Shruti Tripathi: 5 reasons prime central London property is on the decline

For years prime central London property has been likened to gold dust attracting rich tycoons with gazillions buying up property in Mayfair, Belgravia, Chelsea and Kensington.

But, not anymore.

Savills is predicting a 1% drop in prime central London property prices by 2015, its first decline since March 2009. Figures also indicated that price growth slowed from 3.1% in the last three months of 2013 to 2% in the first quarter of 2014.

Love them or loathe them, rich overseas buyers pump a lot of money in the capital. The fact that they’re being put off by central London property may result in London losing investment.

Take a look at four reasons why prime central London property discouraging them:

1. Capital Gains Tax

From April 2015, foreign property owners will pay tax on any gains in value on UK properties they own. How does that deter prices? Well, around 65-70% of new build homes in prime London locations have gone to overseas purchasers in the last two years.

This tax rhetoric has resulted in a word of caution in the market which may warn off your typical rich overseas tycoons.

2. Stamp duty

George Osborne’s crackdown on “buy-to-leave” investors may also be one of the main reasons prime central London property will drop. Osborne announced that any purchase of residential property worth £500,000 or more made through a company will incur stamp duty at 15%.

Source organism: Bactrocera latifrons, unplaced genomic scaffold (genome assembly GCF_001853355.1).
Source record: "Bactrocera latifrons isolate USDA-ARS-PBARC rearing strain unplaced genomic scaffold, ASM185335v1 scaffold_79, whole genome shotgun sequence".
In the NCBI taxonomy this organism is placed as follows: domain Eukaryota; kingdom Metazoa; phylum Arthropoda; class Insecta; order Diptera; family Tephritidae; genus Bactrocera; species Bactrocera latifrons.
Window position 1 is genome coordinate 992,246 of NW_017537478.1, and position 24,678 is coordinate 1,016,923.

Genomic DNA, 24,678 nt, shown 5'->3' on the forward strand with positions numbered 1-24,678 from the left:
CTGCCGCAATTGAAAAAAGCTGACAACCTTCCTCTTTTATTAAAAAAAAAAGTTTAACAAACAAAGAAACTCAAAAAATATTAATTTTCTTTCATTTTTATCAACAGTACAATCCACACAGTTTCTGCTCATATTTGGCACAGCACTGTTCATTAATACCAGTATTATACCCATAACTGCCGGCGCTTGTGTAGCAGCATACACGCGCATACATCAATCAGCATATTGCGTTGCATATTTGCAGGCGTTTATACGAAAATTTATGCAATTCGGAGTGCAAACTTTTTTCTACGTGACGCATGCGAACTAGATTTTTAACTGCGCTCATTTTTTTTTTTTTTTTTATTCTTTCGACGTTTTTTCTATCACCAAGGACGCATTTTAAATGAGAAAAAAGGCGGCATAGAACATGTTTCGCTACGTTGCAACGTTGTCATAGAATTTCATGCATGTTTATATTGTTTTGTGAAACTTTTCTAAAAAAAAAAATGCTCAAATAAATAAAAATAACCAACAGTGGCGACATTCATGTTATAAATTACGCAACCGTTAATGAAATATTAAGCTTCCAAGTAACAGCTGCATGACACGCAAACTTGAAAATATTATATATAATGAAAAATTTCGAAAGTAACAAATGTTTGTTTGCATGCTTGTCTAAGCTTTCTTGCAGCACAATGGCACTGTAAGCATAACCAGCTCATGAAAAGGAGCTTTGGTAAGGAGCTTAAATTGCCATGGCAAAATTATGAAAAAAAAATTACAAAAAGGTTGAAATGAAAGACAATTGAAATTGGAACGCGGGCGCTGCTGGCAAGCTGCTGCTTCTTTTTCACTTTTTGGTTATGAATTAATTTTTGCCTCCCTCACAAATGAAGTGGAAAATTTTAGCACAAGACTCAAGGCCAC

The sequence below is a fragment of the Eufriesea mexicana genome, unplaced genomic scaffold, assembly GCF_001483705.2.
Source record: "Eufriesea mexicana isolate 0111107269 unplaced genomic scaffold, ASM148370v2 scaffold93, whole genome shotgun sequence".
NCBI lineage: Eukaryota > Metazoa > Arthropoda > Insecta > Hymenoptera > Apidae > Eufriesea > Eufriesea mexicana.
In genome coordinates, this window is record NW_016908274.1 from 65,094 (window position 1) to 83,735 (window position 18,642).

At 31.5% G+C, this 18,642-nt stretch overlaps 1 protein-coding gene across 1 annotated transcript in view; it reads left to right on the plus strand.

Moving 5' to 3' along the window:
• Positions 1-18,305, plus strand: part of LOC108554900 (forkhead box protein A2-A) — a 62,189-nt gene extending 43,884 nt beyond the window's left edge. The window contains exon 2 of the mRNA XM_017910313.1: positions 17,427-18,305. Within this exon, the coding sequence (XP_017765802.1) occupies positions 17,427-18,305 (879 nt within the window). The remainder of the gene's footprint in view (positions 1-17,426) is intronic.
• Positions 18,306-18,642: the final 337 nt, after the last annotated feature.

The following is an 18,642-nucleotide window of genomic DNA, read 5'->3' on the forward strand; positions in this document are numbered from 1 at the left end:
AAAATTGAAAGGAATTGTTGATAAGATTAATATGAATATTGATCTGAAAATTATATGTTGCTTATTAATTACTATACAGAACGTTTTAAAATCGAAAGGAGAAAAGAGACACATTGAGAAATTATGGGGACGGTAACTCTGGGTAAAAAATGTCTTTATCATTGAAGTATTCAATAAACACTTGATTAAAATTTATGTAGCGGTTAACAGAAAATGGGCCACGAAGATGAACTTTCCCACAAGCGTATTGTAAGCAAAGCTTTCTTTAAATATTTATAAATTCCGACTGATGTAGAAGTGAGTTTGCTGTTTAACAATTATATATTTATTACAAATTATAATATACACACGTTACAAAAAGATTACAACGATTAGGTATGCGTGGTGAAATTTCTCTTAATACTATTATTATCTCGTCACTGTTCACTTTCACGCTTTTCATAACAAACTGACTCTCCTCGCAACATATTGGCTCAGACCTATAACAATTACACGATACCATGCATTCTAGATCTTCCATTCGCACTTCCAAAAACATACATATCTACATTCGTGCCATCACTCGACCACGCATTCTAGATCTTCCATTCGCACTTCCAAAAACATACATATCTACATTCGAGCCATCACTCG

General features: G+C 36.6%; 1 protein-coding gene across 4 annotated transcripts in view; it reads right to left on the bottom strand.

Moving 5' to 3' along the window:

There’s always that argument that foreign investors wouldn’t mind paying a few extra bucks for London property. However, the increasing values of various levies will discourage foreign buyers to come to the capital.

3. Mansion Tax

Another factor that may result in a drop in prime central London property prices is mansion tax. Rich property owners are up in arms about the tax as they feel they’re being taxed for being rich.

London Mayor Boris Johnson has always been against the tax. Writing in Mail on Sunday recently, he said: “Labour and the Lib Dems would have you believe that the people they want to hit are oligarchs and international bankers.

“But the overwhelming majority of victims would be Britons who find themselves living in a house that has nudged over the threshold.

“That includes people who currently have no idea of the risk they face.

“It is hard to think of a tax that is more viciously unfair. It hits families who have worked hard and traded up the property ladder only to find themselves walloped for their success.”

4. Strengthening pound

Savills found that one of the main reasons London became the mecca for a property punter was good exchange rates. But with the pound increasingly becoming stronger, a lucrative exchange rate no longer is a factor that attracts buyers.

5. Interference in the market

Peter Wetherell, chief executive, Wetherell thinks constant government interference is not helping the prime central London property market either.

Writing in our publication Securing Britain’s Growth he said: “The biggest issue affecting the property industry is the constant interference by politicians and the government. Measures after measures to control prices are creating confusion in the market. It’s high time the government gives market forces the onus to look after themselves.”

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